If you’ve been on the internet in the past, say, five years or so, you’ve undoubtedly at some point been the target of a request to enable two-factor authentication for some online service. And while giving away your phone number to a random corporation doesn’t sound like the best idea ever, this is one of the best ways to protect your accounts against unauthorized third parties.
No matter what line of work you’re in, there’s a good chance you could use a little (okay, a lot) less email in your life.
Enter Astro, which won’t let you ditch email for good (sadly), but it will help make overflowing inboxes more manageable.
The app has just about all the features you’d expect from an email client — priority inbox, customizable swipes and notifications, the ability to “snooze” emails for later — and then some. The app has a dizzying feature set that includes email tracking (to keep tabs on who actually opens your messages), scheduling, custom VIP lists, and integrations with Slack and Amazon’s Echo. Read more…
Back in February, we took a look at Email by EasilyDo — an awesome smart email app, which makes things easier with customizable swipe gestures, easy unsibscribing from unwanted spam mail, algorithms that recognize shipping numbers or travel arrangements straight from the emails, and more.
Now, EasilyDo has changed its name to Edison Software and to promote its new, smart self, it has pushed a major update for the Email app — one that includes smart assistance features.
For one, it adds a new Smart Reply feature. Now, this doesn’t list an endless number of replies to pick from. Instead, …
You may remember the great tech crisis of 2014: Email was broken! We were getting so overwhelmed by the deluge of messages flooding our inboxes that we were missing more of the important ones. Our inboxes had evolved from helpful, at-times-cheery (“You’ve got mail!”) tools into overstuffed lockers of digital dread.
I’m not talking about about spam, either. That problem was more or less solved in the late 2000s with better filtering. But as email evolved to become the primary method of “asynchronous messaging” — basically, messages you can get to later — it began to include every newsletter, deal offer, message, bank statement, receipt, and notification that we, in some way, asked for. Read more…
This morning, AOL/Verizon launched a new email client for iOS and Android called Alto Mail. The app allows you to see email from all of your accounts in one place. For example, email you receive on your AOL, Gmail, Outlook, Yahoo Mail, Office365, iCloud and Exchange accounts will be easily found on Alto Mail. Alto will divide your mail automatically into different categories; this allows you to scroll through lists of attachments and images, and you can easily find messages that came from people on your contacts list.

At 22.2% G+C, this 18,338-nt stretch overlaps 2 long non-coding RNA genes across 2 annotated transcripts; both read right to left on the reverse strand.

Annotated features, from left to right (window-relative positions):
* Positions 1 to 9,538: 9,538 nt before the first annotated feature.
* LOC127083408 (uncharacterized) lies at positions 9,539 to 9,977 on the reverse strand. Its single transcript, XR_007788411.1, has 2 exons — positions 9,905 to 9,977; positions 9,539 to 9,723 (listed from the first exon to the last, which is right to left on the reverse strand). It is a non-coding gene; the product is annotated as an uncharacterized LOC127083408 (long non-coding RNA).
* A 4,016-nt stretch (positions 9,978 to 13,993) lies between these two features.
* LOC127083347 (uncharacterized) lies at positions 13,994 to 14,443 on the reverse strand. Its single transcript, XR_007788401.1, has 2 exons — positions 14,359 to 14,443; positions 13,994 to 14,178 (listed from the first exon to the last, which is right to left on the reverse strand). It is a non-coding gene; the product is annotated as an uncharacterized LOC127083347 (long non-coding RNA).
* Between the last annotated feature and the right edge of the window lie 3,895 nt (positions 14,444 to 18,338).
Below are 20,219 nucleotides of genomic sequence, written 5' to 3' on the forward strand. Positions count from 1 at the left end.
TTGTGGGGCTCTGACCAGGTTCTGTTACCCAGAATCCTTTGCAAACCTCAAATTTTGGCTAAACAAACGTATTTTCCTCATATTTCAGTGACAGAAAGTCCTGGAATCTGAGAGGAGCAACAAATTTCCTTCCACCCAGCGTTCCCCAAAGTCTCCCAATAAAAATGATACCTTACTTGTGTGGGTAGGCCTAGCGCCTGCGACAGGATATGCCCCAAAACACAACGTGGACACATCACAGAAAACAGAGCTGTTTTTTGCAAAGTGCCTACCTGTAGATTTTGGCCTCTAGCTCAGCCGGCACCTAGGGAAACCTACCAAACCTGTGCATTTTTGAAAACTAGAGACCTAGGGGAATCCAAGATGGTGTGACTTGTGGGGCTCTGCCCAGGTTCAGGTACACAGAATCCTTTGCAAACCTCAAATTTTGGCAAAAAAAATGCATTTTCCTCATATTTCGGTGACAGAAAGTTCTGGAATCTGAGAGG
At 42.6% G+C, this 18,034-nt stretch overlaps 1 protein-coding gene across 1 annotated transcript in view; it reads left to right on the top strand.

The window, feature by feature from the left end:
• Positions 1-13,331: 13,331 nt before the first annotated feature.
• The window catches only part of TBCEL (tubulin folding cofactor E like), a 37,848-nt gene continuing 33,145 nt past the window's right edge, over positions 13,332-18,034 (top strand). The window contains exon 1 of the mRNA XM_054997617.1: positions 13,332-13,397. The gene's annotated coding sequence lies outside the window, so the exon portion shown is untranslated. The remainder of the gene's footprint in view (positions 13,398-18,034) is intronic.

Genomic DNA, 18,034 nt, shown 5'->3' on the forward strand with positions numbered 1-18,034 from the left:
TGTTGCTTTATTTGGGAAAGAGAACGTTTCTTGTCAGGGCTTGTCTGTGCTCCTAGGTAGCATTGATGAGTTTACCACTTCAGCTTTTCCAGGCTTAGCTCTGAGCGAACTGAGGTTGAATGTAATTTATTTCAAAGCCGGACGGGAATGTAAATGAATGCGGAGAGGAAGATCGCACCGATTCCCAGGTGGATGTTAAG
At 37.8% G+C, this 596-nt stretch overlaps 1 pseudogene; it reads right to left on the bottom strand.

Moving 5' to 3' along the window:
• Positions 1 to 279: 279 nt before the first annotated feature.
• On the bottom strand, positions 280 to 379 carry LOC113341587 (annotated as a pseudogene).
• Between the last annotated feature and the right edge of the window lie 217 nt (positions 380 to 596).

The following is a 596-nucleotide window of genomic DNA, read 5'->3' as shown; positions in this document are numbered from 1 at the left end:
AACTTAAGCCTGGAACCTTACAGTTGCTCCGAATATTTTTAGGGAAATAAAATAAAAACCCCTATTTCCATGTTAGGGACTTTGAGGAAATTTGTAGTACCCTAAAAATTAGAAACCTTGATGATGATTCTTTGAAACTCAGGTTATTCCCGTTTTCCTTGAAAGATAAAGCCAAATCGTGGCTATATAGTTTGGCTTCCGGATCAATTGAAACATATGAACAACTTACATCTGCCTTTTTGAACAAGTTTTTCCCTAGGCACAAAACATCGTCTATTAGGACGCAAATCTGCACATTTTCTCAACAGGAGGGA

Thanks to the native client’s Dashboard feature which is integrated …
We’ve all been there. Missing that one important email because your inbox is cluttered with garbage.
But it doesn’t have to be that way.
Thankfully, there are numerous tricks you can use to make sure that you see the emails you want to see, when you want to see them. While the specifics of your digital streamlining will vary depending on your email provider of choice, that’s OK! We’re here to break it all down for you, nice and easy like.
Google’s Gmail offers up numerous options to flag important incoming emails, and even employs one of them by default. The default flag is called an “importance marker,” and it’s slapped on an email after Google’s fancy algorithms have used a variety of factors to determine that it’s worth giving a damn about. Read more…
You might recall Google’s Inbox app. Originally offered by invitation only, the app helps organize your email inbox (hence its moniker) and bundles similar messages. This allows users to delete a ton of emails they don’t want, with a single swipe. Emails can be snoozed and returned to your inbox when you are ready to read and/or reply to a specific message. The app is designed to work best with Gmail.
Google has added a new feature to some users of Inbox that allows them to disable notifications on emails except for those considered “high priority.” The feature can be toggled on or off …
Image: Fort Missoula Museum
Shortly after entering World War II, the United States military found that shipping and delivering immense volumes of mail to and from servicemen overseas would be a challenge, especially given the need to reserve cargo space for critical weapons and supplies.
The solution, based on the British Airgraph Service, was called Victory Mail — V-Mail for short.
The Eastman Kodak-designed service launched on June 15, 1942 and became the primary method of communication between soldiers on the front lines and family at home.
A V-mail letter would be written on a piece of standardized stationery, then photographed and transferred onto a roll of microfilm. Upon reaching its destination, the letter would be blown back up to a readable size and printed. Read more…
Vice President Mike Pence’s email controversy is growing.
Pence is demanding the Associated Press take down the private email address of his wife, Karen, after the AP published it, in a report detailing how the Pences used private email addresses to carry out official business for years when Mike Pence was the governor of Indiana.
Mike Pence believes the AP owes his wife an apology.